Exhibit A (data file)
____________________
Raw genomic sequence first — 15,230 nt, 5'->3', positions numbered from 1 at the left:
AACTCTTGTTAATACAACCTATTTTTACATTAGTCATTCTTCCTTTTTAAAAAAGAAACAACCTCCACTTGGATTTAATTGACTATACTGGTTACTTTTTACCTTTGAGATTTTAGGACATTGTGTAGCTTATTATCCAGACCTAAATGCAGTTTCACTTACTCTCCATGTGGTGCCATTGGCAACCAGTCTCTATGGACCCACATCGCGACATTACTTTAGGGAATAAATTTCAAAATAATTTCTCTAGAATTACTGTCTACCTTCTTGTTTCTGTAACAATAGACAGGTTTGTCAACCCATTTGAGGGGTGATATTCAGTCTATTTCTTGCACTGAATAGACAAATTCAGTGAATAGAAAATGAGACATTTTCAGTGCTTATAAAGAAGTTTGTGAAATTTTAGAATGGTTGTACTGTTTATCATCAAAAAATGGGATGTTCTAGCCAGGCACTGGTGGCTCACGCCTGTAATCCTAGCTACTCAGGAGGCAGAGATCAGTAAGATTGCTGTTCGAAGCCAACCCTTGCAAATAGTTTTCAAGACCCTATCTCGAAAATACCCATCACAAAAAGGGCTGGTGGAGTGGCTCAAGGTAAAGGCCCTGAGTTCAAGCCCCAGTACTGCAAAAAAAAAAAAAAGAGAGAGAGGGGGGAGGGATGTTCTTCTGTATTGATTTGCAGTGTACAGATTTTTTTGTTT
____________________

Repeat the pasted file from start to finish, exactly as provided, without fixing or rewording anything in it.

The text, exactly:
Raw genomic sequence first — 15,230 nt, 5'->3', positions numbered from 1 at the left:
AACTCTTGTTAATACAACCTATTTTTACATTAGTCATTCTTCCTTTTTAAAAAAGAAACAACCTCCACTTGGATTTAATTGACTATACTGGTTACTTTTTACCTTTGAGATTTTAGGACATTGTGTAGCTTATTATCCAGACCTAAATGCAGTTTCACTTACTCTCCATGTGGTGCCATTGGCAACCAGTCTCTATGGACCCACATCGCGACATTACTTTAGGGAATAAATTTCAAAATAATTTCTCTAGAATTACTGTCTACCTTCTTGTTTCTGTAACAATAGACAGGTTTGTCAACCCATTTGAGGGGTGATATTCAGTCTATTTCTTGCACTGAATAGACAAATTCAGTGAATAGAAAATGAGACATTTTCAGTGCTTATAAAGAAGTTTGTGAAATTTTAGAATGGTTGTACTGTTTATCATCAAAAAATGGGATGTTCTAGCCAGGCACTGGTGGCTCACGCCTGTAATCCTAGCTACTCAGGAGGCAGAGATCAGTAAGATTGCTGTTCGAAGCCAACCCTTGCAAATAGTTTTCAAGACCCTATCTCGAAAATACCCATCACAAAAAGGGCTGGTGGAGTGGCTCAAGGTAAAGGCCCTGAGTTCAAGCCCCAGTACTGCAAAAAAAAAAAAAAGAGAGAGAGGGGGGAGGGATGTTCTTCTGTATTGATTTGCAGTGTACAGATTTTTTTGTTT